What we're reading on Jeff Sessions and the DOJ's troubling new priorities

This week, Attorney General Jeff Sessions traveled to the U.S.-Mexico border to unveil new priorities for federal prosecutors' enforcement of immigration law, including aggressive prosecution against immigrants for unauthorized reentry into the United States. He has also reversed the Obama Justice Department's move away from private prisons, backed away from oversight of police departments, and promised to ramp up the failed war on drugs.

Here's what we're reading to learn more.


Jeff Sessions prepares DOJ for crackdown on unauthorized border-crossers, by Elise Foley via Huffington Post

"President Donald Trump vowed to stop unauthorized immigration and expel many undocumented people from the country, and he picked an ally in Sessions, who spent much of his Senate career advocating for tougher enforcement. Now he's getting his chance and is shaping the Department of Justice's mission to expand its emphasis on prosecuting undocumented immigrants. Every U.S. attorney's office in the country ― even far from the border ― will now be required to have a person devoted to coordinating enforcement on immigration, Sessions announced.

The policies he laid out are almost exclusively focused on nonviolent crimes, such as illegally re-entering the country, entering a fraudulent marriage, document fraud and identity theft. U.S. attorneys will now be required to consider prosecution for each. Every adult apprehended at the border will be detained."


How the Justice Department may re-declare the war on drugs (and On Us), by Madison J. Gray via Ebony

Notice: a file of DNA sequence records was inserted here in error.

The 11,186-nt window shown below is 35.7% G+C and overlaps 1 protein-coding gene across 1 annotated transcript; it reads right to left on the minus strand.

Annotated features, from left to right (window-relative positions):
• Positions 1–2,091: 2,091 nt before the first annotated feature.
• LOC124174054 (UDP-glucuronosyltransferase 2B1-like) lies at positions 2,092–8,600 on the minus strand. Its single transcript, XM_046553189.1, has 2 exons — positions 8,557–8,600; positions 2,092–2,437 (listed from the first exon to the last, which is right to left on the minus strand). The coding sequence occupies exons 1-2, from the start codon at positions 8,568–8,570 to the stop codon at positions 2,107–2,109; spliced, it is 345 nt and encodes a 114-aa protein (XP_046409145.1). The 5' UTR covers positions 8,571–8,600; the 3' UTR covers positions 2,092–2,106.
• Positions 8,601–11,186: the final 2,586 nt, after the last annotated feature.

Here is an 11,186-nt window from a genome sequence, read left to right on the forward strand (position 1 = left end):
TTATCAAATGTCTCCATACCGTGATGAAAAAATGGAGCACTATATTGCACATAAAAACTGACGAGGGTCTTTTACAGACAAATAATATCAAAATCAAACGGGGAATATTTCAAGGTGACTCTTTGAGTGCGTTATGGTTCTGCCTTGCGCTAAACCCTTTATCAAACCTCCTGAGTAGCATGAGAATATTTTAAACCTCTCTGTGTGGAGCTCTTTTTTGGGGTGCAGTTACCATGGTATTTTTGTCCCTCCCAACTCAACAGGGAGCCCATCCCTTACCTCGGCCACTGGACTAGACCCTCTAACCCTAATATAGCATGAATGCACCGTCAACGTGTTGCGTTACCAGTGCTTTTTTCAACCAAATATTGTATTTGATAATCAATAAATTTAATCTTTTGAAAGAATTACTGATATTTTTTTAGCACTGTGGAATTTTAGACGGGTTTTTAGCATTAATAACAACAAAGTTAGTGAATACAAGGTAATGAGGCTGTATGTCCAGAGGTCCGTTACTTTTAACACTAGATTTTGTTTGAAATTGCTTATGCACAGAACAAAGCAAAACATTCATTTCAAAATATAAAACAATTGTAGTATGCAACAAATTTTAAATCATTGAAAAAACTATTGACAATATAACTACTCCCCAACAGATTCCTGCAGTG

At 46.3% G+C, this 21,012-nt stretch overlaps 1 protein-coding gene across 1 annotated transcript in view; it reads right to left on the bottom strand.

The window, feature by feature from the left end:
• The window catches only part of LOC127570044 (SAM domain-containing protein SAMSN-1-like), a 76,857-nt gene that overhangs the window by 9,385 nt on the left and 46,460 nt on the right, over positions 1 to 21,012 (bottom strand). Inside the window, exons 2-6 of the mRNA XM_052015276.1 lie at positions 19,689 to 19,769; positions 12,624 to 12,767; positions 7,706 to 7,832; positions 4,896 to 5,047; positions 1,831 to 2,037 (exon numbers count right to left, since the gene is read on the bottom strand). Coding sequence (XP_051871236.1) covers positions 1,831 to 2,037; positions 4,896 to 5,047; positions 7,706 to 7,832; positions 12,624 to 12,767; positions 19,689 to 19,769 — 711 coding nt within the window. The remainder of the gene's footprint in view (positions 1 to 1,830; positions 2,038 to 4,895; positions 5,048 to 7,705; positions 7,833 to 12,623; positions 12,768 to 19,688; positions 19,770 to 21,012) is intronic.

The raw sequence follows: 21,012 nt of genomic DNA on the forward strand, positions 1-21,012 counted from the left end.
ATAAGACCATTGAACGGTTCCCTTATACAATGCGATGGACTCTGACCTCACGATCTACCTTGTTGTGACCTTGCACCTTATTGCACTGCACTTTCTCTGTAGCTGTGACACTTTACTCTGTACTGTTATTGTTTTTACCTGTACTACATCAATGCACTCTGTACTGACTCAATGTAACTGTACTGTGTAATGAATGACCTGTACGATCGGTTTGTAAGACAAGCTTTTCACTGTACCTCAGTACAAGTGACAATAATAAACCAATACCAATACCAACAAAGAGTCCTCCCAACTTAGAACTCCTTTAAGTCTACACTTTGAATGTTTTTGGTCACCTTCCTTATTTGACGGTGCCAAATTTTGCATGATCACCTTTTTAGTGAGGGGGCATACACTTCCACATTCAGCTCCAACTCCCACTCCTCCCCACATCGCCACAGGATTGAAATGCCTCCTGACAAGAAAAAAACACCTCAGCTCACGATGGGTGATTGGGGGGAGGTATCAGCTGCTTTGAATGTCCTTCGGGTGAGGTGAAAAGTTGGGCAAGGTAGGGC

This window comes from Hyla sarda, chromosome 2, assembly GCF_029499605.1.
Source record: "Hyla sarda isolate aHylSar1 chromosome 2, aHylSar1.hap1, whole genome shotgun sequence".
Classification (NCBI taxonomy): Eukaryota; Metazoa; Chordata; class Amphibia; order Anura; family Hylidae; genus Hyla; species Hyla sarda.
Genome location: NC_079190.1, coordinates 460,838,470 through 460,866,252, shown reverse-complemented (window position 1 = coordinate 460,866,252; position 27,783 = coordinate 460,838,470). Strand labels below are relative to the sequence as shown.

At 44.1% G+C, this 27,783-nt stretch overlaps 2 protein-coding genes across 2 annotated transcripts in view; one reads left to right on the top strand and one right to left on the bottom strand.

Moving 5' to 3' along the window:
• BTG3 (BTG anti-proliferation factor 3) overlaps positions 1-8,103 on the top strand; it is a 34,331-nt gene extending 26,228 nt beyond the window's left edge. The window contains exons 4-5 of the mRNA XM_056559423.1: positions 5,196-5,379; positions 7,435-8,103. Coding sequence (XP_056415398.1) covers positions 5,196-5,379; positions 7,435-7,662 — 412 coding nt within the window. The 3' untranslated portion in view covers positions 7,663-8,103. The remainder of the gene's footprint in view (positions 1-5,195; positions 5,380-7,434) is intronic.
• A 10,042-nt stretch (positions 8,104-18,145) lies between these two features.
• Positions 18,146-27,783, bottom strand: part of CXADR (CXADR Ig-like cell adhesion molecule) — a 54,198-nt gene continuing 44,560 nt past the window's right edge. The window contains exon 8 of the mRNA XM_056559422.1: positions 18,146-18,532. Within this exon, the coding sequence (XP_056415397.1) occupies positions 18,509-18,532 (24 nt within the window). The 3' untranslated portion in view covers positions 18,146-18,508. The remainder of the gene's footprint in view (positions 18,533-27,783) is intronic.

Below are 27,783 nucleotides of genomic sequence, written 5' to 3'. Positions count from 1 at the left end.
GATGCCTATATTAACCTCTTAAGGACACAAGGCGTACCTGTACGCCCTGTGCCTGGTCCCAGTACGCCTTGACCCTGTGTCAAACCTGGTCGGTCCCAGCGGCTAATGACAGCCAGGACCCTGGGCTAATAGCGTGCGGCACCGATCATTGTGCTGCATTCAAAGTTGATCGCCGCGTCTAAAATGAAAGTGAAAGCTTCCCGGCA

"Since Attorney General Jeff Sessions took office we have seen the removal of 46 U.S. attorneys, including two prominent African-Americans in Mississippi; the reversal of a policy that would have allowed federal contracts with the prison industry expire; ordered the review of consent decrees with major police departments; and most recently, ordered the end of a beneficial partnership between the government and the science community.

But the Washington Post has detailed what could be worse than all of those things: a return to the bad old days of the war on drugs. The newspaper reports that Sessions has brought in Steven Cook, a federal prosecutor in Tennessee, to help him turn back some of the policies enacted by former President Barack Obama and former Attorney General Eric Holder regarding criminal justice. According to the Post, the two men plan on returning to the crime-fighting strategies of the 1980s and '90s, when crime was high, and so was the war on drugs, resulting in a detrimental net effect on communities of color."


How Jeff Sessions Is laying the groundwork for authoritarian action, by Adele M. Stan via American Prospect